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San Diego Unified has spent millions on football stadiums, but many classrooms still go without air conditioning. Here are some ways the district has justified stadium spending (yes, patriotism comes up)
On the second day of the school year, Superintendent Cindy Marten let me tag along with her on a visit to San Diego High School.
It was still early in the day, just after 10, and already the classrooms were stifling. Marten was there for a school visit. So while she shadowed her area superintendent, who in turn shadowed the school principals, my plan was to shadow Marten.
As we dipped in and out of classrooms, sweat dripped onto my notebook and bled my writing. The air was thick and smelled like a musty gym shirt. I spent only a few minutes at a time in classrooms. I didn’t want to imagine what it was like for kids or teachers who cook in those hotboxes for an entire day.
On the one hand, weather is about the most clichéd thing to ever grumble about. On the other, lack of air conditioning in classrooms raises serious concerns for health and the ethical treatment of kids.
Earlier this month, parents posted pictures on social media showing thermometers inside classrooms that registered close to 100 degrees.
“I’m not taking [my kids to school] tomorrow,” one mom told NBC. “The district can eat it.”
In 2008, and again in 2012, voters approved construction bonds that together would give the district $5 billion to spend on things like repairs, renovations and air conditioning.
Responding to community pressure, in 2013 school board members bumped air conditioning up the project list and promised to cool 2,000 of the hottest classrooms. The district was broken into three zones: coastal, central and inland. The latter, hottest two, would see air conditioning. Schools in coastal zones – though they might get toasty – aren’t scheduled for AC.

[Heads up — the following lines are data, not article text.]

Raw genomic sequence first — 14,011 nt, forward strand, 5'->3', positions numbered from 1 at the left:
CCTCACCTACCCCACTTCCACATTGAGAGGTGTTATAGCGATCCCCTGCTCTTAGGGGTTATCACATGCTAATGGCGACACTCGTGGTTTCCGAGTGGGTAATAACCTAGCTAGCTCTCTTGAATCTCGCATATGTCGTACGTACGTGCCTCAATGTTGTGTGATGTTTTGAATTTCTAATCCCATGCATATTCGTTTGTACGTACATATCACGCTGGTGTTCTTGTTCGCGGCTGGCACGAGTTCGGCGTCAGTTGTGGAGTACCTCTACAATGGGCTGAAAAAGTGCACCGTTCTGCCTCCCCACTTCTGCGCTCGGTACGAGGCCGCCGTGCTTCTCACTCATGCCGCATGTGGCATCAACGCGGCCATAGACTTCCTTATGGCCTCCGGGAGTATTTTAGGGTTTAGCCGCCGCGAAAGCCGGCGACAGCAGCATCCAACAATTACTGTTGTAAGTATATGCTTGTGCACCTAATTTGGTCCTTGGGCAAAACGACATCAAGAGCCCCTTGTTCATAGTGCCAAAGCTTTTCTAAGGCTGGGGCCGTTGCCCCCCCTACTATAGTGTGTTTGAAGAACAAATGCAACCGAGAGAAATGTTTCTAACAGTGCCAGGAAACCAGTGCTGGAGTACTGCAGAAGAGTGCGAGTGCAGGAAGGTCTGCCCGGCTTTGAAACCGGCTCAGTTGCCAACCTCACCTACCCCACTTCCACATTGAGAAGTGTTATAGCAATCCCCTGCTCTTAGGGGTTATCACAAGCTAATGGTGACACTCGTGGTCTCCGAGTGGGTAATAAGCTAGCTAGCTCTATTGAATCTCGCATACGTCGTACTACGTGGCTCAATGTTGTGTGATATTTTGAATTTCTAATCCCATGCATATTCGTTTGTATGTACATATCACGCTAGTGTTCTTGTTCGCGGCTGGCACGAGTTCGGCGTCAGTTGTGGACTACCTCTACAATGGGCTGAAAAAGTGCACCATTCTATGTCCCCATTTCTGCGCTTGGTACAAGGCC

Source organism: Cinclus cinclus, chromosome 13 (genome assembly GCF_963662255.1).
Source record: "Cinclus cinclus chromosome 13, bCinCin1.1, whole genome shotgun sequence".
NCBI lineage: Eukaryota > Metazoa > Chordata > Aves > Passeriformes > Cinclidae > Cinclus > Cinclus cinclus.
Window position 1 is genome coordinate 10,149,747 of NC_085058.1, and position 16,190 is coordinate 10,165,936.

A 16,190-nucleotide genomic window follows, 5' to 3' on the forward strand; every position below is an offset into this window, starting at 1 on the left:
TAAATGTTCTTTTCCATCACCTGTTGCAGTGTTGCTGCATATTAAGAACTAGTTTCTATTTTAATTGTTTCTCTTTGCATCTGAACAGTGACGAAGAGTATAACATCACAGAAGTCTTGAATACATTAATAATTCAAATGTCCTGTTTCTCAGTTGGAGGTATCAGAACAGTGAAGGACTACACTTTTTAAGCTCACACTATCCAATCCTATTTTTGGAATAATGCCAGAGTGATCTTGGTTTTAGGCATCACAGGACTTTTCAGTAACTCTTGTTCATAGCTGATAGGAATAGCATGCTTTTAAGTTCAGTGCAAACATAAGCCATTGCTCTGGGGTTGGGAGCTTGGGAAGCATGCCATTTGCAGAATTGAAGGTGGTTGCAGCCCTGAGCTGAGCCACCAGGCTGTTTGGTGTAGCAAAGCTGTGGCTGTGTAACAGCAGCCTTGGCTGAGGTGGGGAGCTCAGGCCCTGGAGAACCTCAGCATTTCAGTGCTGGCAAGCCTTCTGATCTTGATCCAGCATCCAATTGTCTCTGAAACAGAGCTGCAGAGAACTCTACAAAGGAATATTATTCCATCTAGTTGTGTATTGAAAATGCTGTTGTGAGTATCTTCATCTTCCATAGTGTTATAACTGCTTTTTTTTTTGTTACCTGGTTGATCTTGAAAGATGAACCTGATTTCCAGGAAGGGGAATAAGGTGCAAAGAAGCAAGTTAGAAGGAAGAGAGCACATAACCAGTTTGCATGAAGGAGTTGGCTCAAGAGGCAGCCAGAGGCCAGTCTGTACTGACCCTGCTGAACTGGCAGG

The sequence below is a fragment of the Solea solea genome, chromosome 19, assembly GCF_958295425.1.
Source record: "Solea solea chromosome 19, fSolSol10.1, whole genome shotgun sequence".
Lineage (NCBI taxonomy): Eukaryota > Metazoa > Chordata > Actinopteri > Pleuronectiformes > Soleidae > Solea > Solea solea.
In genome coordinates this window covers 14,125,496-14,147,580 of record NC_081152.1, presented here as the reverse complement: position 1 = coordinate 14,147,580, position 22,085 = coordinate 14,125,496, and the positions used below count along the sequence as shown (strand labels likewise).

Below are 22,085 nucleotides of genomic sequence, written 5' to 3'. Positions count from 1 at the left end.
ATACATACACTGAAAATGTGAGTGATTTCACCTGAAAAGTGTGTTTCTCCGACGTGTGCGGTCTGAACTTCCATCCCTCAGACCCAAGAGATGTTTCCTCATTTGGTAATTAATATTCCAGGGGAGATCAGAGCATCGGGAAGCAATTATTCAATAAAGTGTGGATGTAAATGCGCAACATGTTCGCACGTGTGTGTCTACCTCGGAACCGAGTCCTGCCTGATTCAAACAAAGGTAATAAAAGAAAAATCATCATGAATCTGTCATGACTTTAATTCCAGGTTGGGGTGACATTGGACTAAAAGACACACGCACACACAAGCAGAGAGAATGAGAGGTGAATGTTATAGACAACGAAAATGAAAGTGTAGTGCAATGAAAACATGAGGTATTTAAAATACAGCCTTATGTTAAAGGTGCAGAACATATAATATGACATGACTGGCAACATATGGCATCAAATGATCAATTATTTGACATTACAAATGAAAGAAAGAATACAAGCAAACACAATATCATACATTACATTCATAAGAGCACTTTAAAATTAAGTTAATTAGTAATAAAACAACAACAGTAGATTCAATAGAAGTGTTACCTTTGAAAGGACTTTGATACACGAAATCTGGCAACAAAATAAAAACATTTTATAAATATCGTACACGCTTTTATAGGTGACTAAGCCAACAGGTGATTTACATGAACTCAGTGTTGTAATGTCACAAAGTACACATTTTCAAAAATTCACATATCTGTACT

And the district has spent on this initiative – about $93 million, as of last spring. But classrooms in San Diego High, and many others, haven’t seen the benefits.
The whole time I toured the school, I wondered if the district might be able to put AC in more classrooms had they not spent elsewhere – say, for example, on multi-million dollar stadiums.
That’s a tricky one to answer. That is, even without the stadiums, we can’t say the district would have necessarily installed air conditioning in more schools.
But it does beg a question I can answer, one that was tweeted this week by VOSD-supporter Andy Kopp.
Question: What rationale is San Diego Unified using to justify spending millions on football stadiums? – Andy Kopp, reader (I paraphrased the question)
When we dug into this issue last spring, the district had spent $107 million on athletic facilities – about $14 million more than it had spent on air conditioning.
After we found seemingly routine repairs — like a leaky ceiling at Hoover High – had been put on the backburner while spending on stadiums and athletic facilities took precedence, we pressed district officials for an explanation.
Here are five reasons the district has given for why it has prioritized stadiums.
This is the first reason listed, and the one that’s easiest to swallow. Because some schools have nice stadiums, all schools should have nice stadiums.
This seems fair and straightforward. But then again, there are also disparities between schools in the quality of their classrooms – things that more directly impact teaching, learning, and safety. We found the doors and windows were so old at Hoover High, for example, maintenance staff couldn’t properly secure the building from break-ins at night.